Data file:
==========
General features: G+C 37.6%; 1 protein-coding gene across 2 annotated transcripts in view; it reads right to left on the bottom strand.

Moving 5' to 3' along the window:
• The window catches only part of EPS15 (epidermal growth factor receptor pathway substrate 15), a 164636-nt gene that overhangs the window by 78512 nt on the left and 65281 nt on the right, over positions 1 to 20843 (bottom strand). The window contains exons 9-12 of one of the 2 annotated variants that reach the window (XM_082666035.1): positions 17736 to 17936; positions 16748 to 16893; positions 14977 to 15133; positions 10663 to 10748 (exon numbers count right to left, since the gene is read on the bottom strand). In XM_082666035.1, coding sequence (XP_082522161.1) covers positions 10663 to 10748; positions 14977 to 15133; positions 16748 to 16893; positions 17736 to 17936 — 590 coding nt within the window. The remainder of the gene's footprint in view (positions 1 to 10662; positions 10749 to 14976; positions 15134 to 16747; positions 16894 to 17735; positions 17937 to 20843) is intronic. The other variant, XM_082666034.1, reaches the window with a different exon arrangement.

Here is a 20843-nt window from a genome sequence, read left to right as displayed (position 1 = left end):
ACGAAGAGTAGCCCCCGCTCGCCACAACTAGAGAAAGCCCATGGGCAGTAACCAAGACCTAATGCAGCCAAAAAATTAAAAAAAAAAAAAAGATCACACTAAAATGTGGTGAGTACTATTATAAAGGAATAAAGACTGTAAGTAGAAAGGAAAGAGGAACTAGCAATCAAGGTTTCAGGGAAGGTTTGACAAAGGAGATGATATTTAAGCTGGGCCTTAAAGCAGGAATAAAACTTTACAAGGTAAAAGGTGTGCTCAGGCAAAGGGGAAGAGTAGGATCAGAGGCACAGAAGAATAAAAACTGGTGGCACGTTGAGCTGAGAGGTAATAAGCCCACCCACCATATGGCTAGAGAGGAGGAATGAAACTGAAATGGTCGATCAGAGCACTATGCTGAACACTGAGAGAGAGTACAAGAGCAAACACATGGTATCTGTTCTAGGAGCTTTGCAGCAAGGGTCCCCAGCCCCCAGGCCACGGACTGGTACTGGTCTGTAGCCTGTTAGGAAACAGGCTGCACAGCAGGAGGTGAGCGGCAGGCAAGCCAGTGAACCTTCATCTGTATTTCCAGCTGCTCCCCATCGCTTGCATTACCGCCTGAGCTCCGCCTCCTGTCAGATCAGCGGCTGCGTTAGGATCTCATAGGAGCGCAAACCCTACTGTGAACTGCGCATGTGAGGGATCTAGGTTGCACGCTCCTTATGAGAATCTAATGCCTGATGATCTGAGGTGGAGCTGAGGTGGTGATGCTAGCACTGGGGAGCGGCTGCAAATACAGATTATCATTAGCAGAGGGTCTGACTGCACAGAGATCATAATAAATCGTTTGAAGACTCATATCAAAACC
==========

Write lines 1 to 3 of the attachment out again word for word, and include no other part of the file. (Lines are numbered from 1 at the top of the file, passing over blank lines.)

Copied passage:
General features: G+C 37.6%; 1 protein-coding gene across 2 annotated transcripts in view; it reads right to left on the bottom strand.

Moving 5' to 3' along the window:
• The window catches only part of EPS15 (epidermal growth factor receptor pathway substrate 15), a 164636-nt gene that overhangs the window by 78512 nt on the left and 65281 nt on the right, over positions 1 to 20843 (bottom strand). The window contains exons 9-12 of one of the 2 annotated variants that reach the window (XM_082666035.1): positions 17736 to 17936; positions 16748 to 16893; positions 14977 to 15133; positions 10663 to 10748 (exon numbers count right to left, since the gene is read on the bottom strand). In XM_082666035.1, coding sequence (XP_082522161.1) covers positions 10663 to 10748; positions 14977 to 15133; positions 16748 to 16893; positions 17736 to 17936 — 590 coding nt within the window. The remainder of the gene's footprint in view (positions 1 to 10662; positions 10749 to 14976; positions 15134 to 16747; positions 16894 to 17735; positions 17937 to 20843) is intronic. The other variant, XM_082666034.1, reaches the window with a different exon arrangement.